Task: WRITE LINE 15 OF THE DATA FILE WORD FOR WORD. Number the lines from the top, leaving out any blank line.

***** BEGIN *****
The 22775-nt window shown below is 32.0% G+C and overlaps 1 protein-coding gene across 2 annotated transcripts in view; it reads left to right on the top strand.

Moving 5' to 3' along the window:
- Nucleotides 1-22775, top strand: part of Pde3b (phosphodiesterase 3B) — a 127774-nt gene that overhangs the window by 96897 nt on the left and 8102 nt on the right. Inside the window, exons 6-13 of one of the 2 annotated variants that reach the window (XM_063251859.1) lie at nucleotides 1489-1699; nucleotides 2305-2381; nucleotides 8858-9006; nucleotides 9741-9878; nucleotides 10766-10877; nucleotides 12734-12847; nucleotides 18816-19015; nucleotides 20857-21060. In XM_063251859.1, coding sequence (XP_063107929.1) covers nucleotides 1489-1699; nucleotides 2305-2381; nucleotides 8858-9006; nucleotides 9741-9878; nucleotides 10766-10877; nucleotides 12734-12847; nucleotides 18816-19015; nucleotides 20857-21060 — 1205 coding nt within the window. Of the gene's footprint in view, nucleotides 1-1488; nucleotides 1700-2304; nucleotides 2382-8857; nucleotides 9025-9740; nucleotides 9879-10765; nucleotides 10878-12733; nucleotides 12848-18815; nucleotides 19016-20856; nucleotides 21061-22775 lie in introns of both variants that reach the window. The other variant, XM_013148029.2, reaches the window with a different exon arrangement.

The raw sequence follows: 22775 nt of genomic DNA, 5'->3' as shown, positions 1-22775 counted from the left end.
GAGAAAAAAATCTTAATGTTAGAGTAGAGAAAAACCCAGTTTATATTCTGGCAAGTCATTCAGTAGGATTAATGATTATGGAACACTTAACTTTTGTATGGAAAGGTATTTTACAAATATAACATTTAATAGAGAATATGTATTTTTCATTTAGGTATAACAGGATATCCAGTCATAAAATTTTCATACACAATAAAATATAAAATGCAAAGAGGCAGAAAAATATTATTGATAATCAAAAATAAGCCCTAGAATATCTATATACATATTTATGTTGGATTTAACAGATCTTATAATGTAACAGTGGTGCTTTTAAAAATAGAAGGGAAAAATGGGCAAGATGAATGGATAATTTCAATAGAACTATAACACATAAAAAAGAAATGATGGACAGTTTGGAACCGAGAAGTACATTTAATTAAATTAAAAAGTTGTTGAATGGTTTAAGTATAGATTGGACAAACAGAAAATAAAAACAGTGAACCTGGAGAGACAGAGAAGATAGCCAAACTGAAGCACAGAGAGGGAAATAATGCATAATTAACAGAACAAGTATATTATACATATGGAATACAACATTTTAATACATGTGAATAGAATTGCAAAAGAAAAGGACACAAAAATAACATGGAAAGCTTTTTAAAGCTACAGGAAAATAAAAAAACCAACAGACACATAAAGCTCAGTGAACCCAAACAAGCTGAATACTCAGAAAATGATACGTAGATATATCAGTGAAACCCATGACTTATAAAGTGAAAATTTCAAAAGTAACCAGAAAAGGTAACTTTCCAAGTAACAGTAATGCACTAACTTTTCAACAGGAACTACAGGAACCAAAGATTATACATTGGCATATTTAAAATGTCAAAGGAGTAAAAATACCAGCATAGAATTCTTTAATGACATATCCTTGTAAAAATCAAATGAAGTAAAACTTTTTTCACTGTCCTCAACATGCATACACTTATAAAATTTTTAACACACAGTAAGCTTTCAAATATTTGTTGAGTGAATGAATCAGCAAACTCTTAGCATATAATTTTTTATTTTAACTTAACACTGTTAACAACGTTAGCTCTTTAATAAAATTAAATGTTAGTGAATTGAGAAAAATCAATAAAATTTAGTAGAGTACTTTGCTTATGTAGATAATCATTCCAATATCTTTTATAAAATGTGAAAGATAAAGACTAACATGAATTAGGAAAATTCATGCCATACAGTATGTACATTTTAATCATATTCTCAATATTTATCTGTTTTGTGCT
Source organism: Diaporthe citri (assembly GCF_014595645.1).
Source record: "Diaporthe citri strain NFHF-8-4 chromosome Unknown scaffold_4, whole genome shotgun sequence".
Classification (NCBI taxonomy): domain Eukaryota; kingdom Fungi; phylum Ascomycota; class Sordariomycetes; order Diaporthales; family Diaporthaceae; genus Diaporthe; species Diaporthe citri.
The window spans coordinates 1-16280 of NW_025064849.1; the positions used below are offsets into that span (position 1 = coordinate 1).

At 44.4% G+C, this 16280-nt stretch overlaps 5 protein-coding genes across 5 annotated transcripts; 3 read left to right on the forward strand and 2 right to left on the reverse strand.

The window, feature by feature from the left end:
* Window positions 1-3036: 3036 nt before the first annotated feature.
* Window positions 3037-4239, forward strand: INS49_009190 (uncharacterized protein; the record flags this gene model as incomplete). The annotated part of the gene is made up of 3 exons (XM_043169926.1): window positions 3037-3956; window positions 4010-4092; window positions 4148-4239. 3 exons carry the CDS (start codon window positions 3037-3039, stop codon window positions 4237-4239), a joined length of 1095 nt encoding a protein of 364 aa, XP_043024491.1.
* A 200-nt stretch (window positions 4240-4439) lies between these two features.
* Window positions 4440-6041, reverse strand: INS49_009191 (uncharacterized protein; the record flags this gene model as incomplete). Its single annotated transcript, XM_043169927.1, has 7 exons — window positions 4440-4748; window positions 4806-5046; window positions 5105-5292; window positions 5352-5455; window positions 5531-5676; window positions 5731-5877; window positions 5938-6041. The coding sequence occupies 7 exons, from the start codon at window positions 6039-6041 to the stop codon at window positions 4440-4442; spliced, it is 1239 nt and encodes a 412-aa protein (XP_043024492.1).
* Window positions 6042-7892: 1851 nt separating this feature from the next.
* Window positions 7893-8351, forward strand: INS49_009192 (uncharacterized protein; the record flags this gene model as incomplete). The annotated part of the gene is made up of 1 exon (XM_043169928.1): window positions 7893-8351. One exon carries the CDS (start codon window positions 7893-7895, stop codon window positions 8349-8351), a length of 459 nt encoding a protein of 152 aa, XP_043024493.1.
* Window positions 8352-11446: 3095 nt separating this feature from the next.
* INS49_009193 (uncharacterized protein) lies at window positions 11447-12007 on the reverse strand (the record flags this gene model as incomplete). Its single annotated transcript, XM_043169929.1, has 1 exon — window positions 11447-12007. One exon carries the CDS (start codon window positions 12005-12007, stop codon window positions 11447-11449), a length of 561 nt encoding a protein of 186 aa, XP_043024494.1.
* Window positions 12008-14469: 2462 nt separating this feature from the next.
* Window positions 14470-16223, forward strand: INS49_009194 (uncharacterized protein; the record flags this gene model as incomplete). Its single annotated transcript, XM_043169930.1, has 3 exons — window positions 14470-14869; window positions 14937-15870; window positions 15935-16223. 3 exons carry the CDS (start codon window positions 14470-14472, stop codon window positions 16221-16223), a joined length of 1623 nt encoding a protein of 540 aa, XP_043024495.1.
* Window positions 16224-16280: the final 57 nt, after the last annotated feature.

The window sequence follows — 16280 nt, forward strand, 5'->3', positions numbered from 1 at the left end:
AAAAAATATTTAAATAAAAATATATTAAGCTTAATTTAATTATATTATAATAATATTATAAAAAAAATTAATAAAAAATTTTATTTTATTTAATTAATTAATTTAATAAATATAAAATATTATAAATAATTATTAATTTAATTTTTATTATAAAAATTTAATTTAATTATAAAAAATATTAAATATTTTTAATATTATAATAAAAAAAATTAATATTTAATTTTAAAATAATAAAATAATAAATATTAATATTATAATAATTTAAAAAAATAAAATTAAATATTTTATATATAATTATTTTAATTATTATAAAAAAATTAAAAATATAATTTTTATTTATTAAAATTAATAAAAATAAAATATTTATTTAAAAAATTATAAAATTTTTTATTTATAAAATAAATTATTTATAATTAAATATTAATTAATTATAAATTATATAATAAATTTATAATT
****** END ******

* Window positions 4440-6041, reverse strand: INS49_009191 (uncharacterized protein; the record flags this gene model as incomplete). Its single annotated transcript, XM_043169927.1, has 7 exons — window positions 4440-4748; window positions 4806-5046; window positions 5105-5292; window positions 5352-5455; window positions 5531-5676; window positions 5731-5877; window positions 5938-6041. The coding sequence occupies 7 exons, from the start codon at window positions 6039-6041 to the stop codon at window positions 4440-4442; spliced, it is 1239 nt and encodes a 412-aa protein (XP_043024492.1).